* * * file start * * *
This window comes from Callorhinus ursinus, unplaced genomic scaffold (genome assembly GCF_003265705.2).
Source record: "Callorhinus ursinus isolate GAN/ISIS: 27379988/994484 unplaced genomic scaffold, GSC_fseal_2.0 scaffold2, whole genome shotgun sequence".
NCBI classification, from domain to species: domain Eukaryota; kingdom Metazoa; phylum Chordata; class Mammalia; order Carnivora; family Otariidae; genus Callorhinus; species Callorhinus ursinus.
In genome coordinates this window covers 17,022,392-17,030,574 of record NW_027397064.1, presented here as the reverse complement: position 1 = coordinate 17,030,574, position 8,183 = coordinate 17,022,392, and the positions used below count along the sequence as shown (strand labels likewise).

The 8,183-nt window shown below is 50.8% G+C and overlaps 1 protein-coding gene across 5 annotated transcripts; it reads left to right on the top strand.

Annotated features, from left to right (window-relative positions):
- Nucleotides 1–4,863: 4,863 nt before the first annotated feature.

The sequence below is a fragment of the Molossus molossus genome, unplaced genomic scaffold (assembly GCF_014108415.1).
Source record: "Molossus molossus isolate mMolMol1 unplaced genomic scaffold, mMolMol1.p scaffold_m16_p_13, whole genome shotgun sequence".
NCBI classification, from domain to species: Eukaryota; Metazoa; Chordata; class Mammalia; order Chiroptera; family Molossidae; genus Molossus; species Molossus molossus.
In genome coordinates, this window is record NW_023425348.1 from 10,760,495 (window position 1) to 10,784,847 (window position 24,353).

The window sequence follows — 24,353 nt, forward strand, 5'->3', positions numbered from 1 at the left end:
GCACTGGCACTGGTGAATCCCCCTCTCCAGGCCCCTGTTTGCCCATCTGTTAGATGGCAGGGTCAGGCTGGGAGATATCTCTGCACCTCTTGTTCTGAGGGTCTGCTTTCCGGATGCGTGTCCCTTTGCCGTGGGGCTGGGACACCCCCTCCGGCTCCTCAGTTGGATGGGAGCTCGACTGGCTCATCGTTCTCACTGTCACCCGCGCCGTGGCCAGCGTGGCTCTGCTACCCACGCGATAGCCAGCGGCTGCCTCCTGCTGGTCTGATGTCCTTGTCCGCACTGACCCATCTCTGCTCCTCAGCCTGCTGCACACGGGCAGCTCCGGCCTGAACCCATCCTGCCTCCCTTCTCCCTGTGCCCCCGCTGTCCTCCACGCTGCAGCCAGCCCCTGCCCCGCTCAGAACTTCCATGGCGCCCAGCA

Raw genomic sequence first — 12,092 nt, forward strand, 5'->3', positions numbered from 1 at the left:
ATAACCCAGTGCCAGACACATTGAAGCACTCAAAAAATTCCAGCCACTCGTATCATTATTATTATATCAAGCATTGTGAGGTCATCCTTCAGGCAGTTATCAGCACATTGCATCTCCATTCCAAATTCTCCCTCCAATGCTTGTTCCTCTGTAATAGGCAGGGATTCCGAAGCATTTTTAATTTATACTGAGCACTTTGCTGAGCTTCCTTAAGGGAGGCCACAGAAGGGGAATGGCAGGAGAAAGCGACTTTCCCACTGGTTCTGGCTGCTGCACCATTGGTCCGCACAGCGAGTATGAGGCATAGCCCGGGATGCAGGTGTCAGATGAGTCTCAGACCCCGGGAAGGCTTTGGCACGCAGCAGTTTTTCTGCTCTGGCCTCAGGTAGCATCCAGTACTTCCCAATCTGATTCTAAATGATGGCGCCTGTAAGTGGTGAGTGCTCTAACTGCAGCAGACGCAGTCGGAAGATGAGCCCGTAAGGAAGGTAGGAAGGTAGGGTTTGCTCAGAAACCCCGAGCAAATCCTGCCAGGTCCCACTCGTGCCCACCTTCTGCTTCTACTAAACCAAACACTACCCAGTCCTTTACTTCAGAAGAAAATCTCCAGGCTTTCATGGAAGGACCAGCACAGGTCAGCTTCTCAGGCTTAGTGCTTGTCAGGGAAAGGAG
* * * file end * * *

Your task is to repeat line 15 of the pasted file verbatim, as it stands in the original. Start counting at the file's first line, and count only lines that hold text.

ATAACCCAGTGCCAGACACATTGAAGCACTCAAAAAATTCCAGCCACTCGTATCATTATTATTATATCAAGCATTGTGAGGTCATCCTTCAGGCAGTTATCAGCACATTGCATCTCCATTCCAAATTCTCCCTCCAATGCTTGTTCCTCTGTAATAGGCAGGGATTCCGAAGCATTTTTAATTTATACTGAGCACTTTGCTGAGCTTCCTTAAGGGAGGCCACAGAAGGGGAATGGCAGGAGAAAGCGACTTTCCCACTGGTTCTGGCTGCTGCACCATTGGTCCGCACAGCGAGTATGAGGCATAGCCCGGGATGCAGGTGTCAGATGAGTCTCAGACCCCGGGAAGGCTTTGGCACGCAGCAGTTTTTCTGCTCTGGCCTCAGGTAGCATCCAGTACTTCCCAATCTGATTCTAAATGATGGCGCCTGTAAGTGGTGAGTGCTCTAACTGCAGCAGACGCAGTCGGAAGATGAGCCCGTAAGGAAGGTAGGAAGGTAGGGTTTGCTCAGAAACCCCGAGCAAATCCTGCCAGGTCCCACTCGTGCCCACCTTCTGCTTCTACTAAACCAAACACTACCCAGTCCTTTACTTCAGAAGAAAATCTCCAGGCTTTCATGGAAGGACCAGCACAGGTCAGCTTCTCAGGCTTAGTGCTTGTCAGGGAAAGGAG